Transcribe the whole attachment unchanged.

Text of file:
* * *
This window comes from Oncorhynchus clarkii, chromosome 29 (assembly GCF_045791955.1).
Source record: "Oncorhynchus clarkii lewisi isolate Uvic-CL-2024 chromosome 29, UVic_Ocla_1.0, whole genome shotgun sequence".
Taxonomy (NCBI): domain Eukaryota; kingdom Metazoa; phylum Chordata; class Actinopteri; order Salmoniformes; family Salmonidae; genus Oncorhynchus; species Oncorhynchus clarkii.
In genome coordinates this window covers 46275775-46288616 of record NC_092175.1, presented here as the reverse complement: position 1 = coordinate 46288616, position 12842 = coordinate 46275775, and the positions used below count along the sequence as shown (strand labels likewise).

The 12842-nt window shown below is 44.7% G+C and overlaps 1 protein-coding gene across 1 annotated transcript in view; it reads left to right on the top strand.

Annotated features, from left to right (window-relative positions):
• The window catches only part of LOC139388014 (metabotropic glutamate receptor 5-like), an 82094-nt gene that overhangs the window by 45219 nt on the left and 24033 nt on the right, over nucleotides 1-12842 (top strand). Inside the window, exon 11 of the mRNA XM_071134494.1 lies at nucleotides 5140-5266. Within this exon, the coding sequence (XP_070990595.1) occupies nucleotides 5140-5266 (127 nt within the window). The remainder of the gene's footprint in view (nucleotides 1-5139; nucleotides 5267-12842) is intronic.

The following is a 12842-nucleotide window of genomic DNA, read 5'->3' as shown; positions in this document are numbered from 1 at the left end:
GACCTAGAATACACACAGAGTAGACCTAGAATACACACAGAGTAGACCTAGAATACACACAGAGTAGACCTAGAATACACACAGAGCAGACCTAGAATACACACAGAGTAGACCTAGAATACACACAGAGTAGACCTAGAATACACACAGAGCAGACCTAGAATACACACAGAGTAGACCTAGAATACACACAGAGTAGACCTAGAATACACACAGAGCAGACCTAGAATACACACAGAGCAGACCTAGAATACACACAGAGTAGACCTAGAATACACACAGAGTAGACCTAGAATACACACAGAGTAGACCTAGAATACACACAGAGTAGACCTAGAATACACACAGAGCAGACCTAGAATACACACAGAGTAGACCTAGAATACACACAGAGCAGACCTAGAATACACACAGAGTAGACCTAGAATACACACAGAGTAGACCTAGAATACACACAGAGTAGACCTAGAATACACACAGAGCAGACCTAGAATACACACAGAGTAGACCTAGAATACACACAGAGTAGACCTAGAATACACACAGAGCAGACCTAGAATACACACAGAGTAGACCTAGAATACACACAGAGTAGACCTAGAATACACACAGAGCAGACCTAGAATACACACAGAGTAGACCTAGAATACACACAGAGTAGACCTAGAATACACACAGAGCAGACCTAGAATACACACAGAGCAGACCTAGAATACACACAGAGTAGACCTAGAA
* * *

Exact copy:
This window comes from Oncorhynchus clarkii, chromosome 29 (assembly GCF_045791955.1).
Source record: "Oncorhynchus clarkii lewisi isolate Uvic-CL-2024 chromosome 29, UVic_Ocla_1.0, whole genome shotgun sequence".
Taxonomy (NCBI): domain Eukaryota; kingdom Metazoa; phylum Chordata; class Actinopteri; order Salmoniformes; family Salmonidae; genus Oncorhynchus; species Oncorhynchus clarkii.
In genome coordinates this window covers 46275775-46288616 of record NC_092175.1, presented here as the reverse complement: position 1 = coordinate 46288616, position 12842 = coordinate 46275775, and the positions used below count along the sequence as shown (strand labels likewise).

The 12842-nt window shown below is 44.7% G+C and overlaps 1 protein-coding gene across 1 annotated transcript in view; it reads left to right on the top strand.

Annotated features, from left to right (window-relative positions):
• The window catches only part of LOC139388014 (metabotropic glutamate receptor 5-like), an 82094-nt gene that overhangs the window by 45219 nt on the left and 24033 nt on the right, over nucleotides 1-12842 (top strand). Inside the window, exon 11 of the mRNA XM_071134494.1 lies at nucleotides 5140-5266. Within this exon, the coding sequence (XP_070990595.1) occupies nucleotides 5140-5266 (127 nt within the window). The remainder of the gene's footprint in view (nucleotides 1-5139; nucleotides 5267-12842) is intronic.

The following is a 12842-nucleotide window of genomic DNA, read 5'->3' as shown; positions in this document are numbered from 1 at the left end:
GACCTAGAATACACACAGAGTAGACCTAGAATACACACAGAGTAGACCTAGAATACACACAGAGTAGACCTAGAATACACACAGAGCAGACCTAGAATACACACAGAGTAGACCTAGAATACACACAGAGTAGACCTAGAATACACACAGAGCAGACCTAGAATACACACAGAGTAGACCTAGAATACACACAGAGTAGACCTAGAATACACACAGAGCAGACCTAGAATACACACAGAGCAGACCTAGAATACACACAGAGTAGACCTAGAATACACACAGAGTAGACCTAGAATACACACAGAGTAGACCTAGAATACACACAGAGTAGACCTAGAATACACACAGAGCAGACCTAGAATACACACAGAGTAGACCTAGAATACACACAGAGCAGACCTAGAATACACACAGAGTAGACCTAGAATACACACAGAGTAGACCTAGAATACACACAGAGTAGACCTAGAATACACACAGAGCAGACCTAGAATACACACAGAGTAGACCTAGAATACACACAGAGTAGACCTAGAATACACACAGAGCAGACCTAGAATACACACAGAGTAGACCTAGAATACACACAGAGTAGACCTAGAATACACACAGAGCAGACCTAGAATACACACAGAGTAGACCTAGAATACACACAGAGTAGACCTAGAATACACACAGAGCAGACCTAGAATACACACAGAGCAGACCTAGAATACACACAGAGTAGACCTAGAA